10 Best Camping Ideas, Tips, and Tricks

Get ready to be a happy camper! These are our best secrets to ensure your outdoor adventure is enjoyable.

Get ready to be a happy camper! These are our best little secrets to ensure your outdoor adventure is enjoyable.

10 Of Our Best Camping Ideas, Tips, and Tricks

  1. After cooking a meal, fill a pan of water and leave it on the stove/fire, so the water will be warm enough for clean up.
  2. Hang soap in a stocking or sock from a tree to keep it off the ground and clean.
  3. Bring two coolers: one for drinks only and the other for food only. This will help keep the food cooler from being opened and closed too many times.
  4. Bring a throw rug or welcome mat to place in front of your tent/camper. Then make sure all campers wipe their feet before they enter. A small broom and dustpan are a must too.
  5. Always pack duct tape. It’s useful for many things.
  6. A crumpled ball of foil makes an excellent scouring pad for pots and pans.
  7. To save time and prep work, create a bin of essential camping items that you can keep packed and ready year-round. Buy an extra set of pots and pans at a garage sale or rummage sale. Make sure the bin is rain and rodent-proof.
  8. While it’s best to cook on coals, sometimes you have to cook directly on open flames. For easier cleaning, rub the outside of your pots with dish soap. Allow it to dry and then cook with them. This will make the black soot come off easier.
  9. Don’t overpack. Pots and pans can be used as mixing bowls to save room, and heavy duty aluminum foil can be used to cook vegetables and meats on or in the fire.
  10. To keep marshmallows from burning dip them in water before holding them over the flame.

Have everything? If you’re looking for the ultimate Camping Checklist, check this one out!

Don’t forget about camping safety! Read these important tips here.

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Regarding Aluminum. Research studies conducted through autopsies of Alzhiemer patients found aluminum in the folds of the brain. Also, aluminum is found in deodorants. I use foil, but use parchment or waxed paper between food and foil. No foil when grilling.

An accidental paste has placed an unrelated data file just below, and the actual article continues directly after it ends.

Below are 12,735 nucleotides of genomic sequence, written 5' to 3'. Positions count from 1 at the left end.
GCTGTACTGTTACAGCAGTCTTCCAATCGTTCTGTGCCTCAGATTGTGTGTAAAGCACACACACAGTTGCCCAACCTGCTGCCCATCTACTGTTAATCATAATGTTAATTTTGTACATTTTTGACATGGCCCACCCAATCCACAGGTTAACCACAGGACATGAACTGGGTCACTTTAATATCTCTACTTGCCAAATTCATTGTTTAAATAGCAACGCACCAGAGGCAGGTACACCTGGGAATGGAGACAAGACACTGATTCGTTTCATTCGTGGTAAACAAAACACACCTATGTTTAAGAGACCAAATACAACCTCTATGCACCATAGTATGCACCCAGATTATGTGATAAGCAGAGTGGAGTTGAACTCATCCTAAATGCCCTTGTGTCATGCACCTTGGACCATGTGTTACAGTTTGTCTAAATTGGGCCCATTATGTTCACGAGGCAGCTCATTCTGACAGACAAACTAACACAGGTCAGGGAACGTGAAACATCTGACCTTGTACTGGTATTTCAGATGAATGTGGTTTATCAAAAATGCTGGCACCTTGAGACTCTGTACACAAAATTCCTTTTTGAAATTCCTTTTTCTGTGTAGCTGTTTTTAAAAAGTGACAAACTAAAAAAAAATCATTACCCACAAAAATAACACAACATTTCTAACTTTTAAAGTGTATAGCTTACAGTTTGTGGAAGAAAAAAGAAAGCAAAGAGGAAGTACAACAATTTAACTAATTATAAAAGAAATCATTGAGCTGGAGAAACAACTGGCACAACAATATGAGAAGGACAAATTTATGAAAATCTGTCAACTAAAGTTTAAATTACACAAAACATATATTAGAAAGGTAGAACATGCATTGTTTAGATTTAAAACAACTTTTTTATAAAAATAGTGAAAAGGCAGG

In the Boy Scouts we would just go down by the lake and grab a little sand to rub inside our cooking kit pans and then rinse with the lake water. Works like a charm. One can also use a scrubbing sponge with baking soda. Baking soda great for many things. It will scrub out stains that soap and water will not clean. Mix with a little salt might even work better. Just make sure pan is only slightly wet. The baking soda and salt mix needs to be dry when you start.

Last edited 2 years ago by Gary

The cook states aluminum is not good for cooking only stainless steel and cast iron. Yet when we started out we couldn’t afford so we used aluminum. Surprising how the cooks change there mind over 50 years, all the way from aluminum not to stainless steel and cast iron frying pans yet cast iron does not distribute heat like stainless steel.

Mark Ridings

NEVER pack duct tape. Use Gaffers tape instead. It’s expensive but it doesn’t leave a sticky gooey mess after it’s been in place for a period of time. Especially in the heat or in the sun.

Susan Higgins

Thanks for the info, Mark! Good info!


Aluminum is a light metal. Iron is another heavy metal and actually essential–not all heavy metals are toxic.

Cathy Cameron

Aluminum IS NOT a heavy metal. It is used extensively in the food industry and is safe to cook with. Lead and arsenic are heavy metals. Research it.

Jamo Smith

Aluminum falls into a category of metals known as ” Heavy Metals “. As a result, it is highly toxic. It should never be used to prepare or store foods or water. Cooking in Aluminum, in any form, should be avoided. That said, some will use foil, at least, to cook on the coals. I encourage those who do to securely wrap the food, First, in Parchment.
Please do your own research.

Susan Higgins

Hi Jamo. While it’s true that some foods probably shouldn’t come in contact with aluminum (like tomato sauce), it poses no threat for the average cook. As for the possibility that aluminum is a carcinogen: It’s not classified as one by the U.S. Department of Health and Human Services’ National Toxicology Program. Ted Gansler, M.D., director of medical content for the American Cancer Society, says, “From the perspective of cancer risk, I don’t see a single reason to be concerned about aluminum foil.”

Ralph Farrer

When roasting marshmallows they should be held over the hot coals not over the flame, thus they will not catch on fire and will be done to perfection.

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